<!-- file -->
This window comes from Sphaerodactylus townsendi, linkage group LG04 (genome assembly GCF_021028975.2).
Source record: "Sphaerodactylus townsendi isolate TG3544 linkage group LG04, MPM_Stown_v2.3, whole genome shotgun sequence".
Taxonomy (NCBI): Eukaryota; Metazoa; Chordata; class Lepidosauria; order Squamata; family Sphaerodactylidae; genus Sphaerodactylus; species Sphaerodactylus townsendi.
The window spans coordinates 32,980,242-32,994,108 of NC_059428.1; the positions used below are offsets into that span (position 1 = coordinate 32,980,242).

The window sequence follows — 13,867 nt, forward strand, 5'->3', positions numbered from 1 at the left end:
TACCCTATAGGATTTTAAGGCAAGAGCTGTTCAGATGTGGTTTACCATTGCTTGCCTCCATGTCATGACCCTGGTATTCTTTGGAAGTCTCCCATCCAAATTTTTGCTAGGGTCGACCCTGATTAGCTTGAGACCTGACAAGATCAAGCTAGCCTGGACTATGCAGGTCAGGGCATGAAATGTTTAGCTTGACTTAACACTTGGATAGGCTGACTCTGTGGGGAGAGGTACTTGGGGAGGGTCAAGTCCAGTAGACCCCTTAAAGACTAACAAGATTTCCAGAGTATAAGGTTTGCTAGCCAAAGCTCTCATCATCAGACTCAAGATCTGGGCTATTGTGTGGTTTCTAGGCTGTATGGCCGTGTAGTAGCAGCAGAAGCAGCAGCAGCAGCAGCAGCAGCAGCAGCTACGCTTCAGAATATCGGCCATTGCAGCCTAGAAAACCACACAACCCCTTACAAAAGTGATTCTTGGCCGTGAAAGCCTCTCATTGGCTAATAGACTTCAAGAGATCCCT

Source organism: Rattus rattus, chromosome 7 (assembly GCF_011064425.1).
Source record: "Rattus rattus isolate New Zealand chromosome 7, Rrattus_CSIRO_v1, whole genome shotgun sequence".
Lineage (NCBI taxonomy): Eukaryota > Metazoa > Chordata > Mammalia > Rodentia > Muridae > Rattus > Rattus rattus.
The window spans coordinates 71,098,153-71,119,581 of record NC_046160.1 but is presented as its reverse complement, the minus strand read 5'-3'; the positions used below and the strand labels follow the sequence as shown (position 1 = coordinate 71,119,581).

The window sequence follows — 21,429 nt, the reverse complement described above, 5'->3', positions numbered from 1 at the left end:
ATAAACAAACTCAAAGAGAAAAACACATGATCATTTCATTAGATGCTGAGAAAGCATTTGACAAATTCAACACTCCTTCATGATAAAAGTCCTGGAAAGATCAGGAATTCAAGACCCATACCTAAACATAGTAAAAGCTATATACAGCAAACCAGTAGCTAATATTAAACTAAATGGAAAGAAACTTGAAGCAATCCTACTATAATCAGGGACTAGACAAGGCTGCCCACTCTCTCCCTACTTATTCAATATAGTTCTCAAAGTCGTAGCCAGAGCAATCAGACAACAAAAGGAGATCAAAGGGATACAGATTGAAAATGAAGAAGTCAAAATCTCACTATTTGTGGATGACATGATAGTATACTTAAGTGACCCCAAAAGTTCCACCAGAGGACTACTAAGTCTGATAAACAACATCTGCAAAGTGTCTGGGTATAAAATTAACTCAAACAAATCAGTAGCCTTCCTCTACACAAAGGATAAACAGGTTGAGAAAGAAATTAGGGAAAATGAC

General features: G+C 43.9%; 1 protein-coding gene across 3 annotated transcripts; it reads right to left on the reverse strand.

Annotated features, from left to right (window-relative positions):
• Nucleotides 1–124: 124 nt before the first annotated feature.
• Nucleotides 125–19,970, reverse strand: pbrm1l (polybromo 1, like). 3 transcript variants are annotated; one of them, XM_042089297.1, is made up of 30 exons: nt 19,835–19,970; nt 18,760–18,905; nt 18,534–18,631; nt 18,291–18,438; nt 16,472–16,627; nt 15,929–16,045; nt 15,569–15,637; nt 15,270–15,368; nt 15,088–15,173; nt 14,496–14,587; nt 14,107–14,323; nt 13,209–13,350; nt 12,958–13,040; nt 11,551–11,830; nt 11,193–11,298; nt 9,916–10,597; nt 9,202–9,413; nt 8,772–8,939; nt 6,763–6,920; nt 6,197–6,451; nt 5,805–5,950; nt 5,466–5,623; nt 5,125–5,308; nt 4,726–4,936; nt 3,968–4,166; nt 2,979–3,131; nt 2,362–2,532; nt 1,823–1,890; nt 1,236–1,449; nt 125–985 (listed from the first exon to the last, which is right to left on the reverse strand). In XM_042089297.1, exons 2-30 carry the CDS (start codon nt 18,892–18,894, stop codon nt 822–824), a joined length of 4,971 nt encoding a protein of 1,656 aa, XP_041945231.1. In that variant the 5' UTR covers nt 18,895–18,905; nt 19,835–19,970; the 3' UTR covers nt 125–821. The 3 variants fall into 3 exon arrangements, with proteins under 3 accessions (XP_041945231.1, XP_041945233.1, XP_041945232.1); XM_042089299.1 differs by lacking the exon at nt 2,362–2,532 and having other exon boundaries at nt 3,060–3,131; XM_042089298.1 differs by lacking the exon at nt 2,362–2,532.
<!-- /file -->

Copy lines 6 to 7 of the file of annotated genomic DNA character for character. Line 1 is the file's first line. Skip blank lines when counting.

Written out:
TACCCTATAGGATTTTAAGGCAAGAGCTGTTCAGATGTGGTTTACCATTGCTTGCCTCCATGTCATGACCCTGGTATTCTTTGGAAGTCTCCCATCCAAATTTTTGCTAGGGTCGACCCTGATTAGCTTGAGACCTGACAAGATCAAGCTAGCCTGGACTATGCAGGTCAGGGCATGAAATGTTTAGCTTGACTTAACACTTGGATAGGCTGACTCTGTGGGGAGAGGTACTTGGGGAGGGTCAAGTCCAGTAGACCCCTTAAAGACTAACAAGATTTCCAGAGTATAAGGTTTGCTAGCCAAAGCTCTCATCATCAGACTCAAGATCTGGGCTATTGTGTGGTTTCTAGGCTGTATGGCCGTGTAGTAGCAGCAGAAGCAGCAGCAGCAGCAGCAGCAGCAGCAGCTACGCTTCAGAATATCGGCCATTGCAGCCTAGAAAACCACACAACCCCTTACAAAAGTGATTCTTGGCCGTGAAAGCCTCTCATTGGCTAATAGACTTCAAGAGATCCCT

Source organism: Rattus rattus, chromosome 7 (assembly GCF_011064425.1).